But How are you to know which one to choose? We recommend one of the following two alternatives:

A quick, lightweight WordPress theme with only the functionality you need.

A more feature-rich WordPress theme, where you can eliminate non-essential functions.

Google Fonts, sliders, galleries, video and parallax scripts, and so forth. These are just a handful of the numerous items that you should be able to switch off while not in use. You do not want to be attempting to manually adjust these after the fact. You should begin with or move to a WordPress theme that is either lightweight by default or provides these alternatives.

You need to check out our section on: The Most Beautiful & Fastest Loading Themes, we have spent months doing the research for you. Our article will not disappoint in helping you find the right theme from the get go.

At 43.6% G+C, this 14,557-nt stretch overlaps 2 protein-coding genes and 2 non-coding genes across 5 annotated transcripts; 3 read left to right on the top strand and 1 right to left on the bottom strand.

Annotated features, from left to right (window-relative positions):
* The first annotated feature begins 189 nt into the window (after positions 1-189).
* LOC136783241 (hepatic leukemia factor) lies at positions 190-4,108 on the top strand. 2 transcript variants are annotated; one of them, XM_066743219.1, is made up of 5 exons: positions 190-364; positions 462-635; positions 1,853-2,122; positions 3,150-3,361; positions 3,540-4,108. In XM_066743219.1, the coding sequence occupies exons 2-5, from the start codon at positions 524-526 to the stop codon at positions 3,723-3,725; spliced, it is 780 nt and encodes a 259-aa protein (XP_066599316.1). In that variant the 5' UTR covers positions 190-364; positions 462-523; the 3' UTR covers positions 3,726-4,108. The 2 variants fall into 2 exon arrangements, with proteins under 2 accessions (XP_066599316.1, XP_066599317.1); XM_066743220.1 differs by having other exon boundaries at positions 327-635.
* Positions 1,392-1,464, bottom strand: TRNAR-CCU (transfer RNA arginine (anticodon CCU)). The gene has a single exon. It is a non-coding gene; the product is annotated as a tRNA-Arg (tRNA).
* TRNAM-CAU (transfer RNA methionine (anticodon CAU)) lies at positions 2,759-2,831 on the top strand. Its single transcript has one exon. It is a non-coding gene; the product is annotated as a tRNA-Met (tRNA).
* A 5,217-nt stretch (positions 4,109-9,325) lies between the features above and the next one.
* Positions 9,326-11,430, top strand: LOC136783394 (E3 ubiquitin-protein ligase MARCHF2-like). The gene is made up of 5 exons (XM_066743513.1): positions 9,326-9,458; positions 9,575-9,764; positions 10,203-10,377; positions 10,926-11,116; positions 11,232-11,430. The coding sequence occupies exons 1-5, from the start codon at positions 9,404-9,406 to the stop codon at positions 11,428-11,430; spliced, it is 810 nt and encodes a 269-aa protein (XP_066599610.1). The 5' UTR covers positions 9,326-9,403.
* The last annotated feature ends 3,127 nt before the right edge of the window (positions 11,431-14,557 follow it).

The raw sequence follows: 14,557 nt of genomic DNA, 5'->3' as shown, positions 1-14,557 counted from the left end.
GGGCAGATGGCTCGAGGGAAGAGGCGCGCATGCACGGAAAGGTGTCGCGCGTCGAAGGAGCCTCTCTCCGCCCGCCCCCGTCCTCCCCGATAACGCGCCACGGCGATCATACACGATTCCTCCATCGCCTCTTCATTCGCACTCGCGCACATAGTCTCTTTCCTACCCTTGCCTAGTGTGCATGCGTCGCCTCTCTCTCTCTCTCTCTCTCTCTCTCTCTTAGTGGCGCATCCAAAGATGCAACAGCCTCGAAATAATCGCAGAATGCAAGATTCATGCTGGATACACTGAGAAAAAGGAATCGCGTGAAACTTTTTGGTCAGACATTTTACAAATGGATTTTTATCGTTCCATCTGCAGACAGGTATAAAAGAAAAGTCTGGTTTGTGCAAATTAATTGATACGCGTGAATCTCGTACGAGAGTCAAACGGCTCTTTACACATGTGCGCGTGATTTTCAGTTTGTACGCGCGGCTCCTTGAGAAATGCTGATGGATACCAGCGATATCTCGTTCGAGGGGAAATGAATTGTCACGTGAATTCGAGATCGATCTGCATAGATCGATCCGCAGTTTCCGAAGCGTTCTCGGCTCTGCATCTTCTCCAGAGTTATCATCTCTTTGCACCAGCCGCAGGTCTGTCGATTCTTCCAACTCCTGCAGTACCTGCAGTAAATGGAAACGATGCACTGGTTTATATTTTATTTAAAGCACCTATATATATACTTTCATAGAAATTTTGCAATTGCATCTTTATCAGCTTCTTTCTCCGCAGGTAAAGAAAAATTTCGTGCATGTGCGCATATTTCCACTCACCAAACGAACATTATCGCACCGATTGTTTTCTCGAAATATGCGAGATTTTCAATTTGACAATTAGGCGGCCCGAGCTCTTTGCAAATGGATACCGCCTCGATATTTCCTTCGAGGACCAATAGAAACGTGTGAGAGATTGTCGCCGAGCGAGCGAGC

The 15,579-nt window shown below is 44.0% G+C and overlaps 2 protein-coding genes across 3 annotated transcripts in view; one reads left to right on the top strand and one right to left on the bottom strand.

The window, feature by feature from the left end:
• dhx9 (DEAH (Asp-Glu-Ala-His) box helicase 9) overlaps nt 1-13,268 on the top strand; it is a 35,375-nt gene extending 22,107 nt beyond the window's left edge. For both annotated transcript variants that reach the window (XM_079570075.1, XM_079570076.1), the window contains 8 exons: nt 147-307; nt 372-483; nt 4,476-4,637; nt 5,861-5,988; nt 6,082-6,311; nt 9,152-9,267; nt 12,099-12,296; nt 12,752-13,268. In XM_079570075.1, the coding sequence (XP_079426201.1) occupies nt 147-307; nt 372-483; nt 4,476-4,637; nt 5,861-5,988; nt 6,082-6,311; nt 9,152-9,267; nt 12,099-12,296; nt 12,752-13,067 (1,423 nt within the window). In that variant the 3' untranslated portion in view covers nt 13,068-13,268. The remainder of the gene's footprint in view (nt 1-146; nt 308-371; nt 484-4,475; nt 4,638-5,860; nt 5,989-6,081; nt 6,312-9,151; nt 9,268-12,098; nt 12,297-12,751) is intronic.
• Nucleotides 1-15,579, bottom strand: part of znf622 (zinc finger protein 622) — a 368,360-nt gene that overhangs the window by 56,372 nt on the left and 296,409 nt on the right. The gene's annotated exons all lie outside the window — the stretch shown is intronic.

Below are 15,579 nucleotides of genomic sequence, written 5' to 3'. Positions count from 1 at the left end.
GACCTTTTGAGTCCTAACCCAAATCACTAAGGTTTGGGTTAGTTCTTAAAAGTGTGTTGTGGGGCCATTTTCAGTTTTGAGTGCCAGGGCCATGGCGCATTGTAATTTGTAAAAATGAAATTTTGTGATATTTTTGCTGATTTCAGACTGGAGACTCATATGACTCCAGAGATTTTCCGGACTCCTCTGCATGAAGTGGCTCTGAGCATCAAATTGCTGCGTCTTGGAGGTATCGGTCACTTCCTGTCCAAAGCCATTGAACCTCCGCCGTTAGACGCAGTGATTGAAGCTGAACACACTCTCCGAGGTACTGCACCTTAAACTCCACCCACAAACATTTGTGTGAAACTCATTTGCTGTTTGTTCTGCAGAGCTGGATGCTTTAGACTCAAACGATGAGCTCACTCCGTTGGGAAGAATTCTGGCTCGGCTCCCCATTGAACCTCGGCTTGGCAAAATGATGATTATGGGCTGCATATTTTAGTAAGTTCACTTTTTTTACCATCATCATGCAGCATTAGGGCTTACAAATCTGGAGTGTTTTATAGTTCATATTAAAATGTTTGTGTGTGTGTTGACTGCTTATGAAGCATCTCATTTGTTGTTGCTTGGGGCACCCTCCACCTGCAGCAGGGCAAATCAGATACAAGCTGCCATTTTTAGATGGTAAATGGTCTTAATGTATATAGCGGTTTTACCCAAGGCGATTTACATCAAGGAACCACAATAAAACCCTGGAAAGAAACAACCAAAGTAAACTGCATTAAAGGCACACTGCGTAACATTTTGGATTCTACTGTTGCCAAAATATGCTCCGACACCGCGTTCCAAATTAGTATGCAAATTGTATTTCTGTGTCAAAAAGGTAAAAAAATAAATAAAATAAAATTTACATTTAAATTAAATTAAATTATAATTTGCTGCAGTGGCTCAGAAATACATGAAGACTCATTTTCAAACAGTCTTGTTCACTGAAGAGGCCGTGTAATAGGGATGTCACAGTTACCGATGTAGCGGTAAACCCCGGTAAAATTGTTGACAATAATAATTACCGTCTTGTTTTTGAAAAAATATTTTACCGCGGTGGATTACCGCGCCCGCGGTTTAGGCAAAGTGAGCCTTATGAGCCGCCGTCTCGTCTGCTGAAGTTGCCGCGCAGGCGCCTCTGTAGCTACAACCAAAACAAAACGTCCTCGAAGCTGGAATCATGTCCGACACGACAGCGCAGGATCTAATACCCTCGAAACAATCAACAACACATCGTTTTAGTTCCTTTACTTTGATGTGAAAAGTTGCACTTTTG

4. Your Images Aren’t Compressed

It is normal for WordPress customers to want to have to have visually appealing websites. Images, are a very important feature to have. This, however, requires the addition of numerous ‘heavy’ files to your site and server. Larger file sizes imply slower loading times, which can become problematic if you utilize a lot of media.

Fortunately, you can optimize your photos and site speed by using lossless compression. Lossless compression enables you to create smaller files without sacrificing image quality. When done correctly, picture compression can result in a reduction of up to almost 2 seconds in loading times.

One simple plugin tool you can use for this task is called Smush Pro.

5. Minify CSS, HTML, JS, & other files

Computers operate more efficiently when they are not required to decipher lengthy, intricate codes. You may reduce the time it takes for your site to load by minifying all CSS, HTML, and JS files. There are numerous plugins that can assist you with this, most notably Hummingbird Pro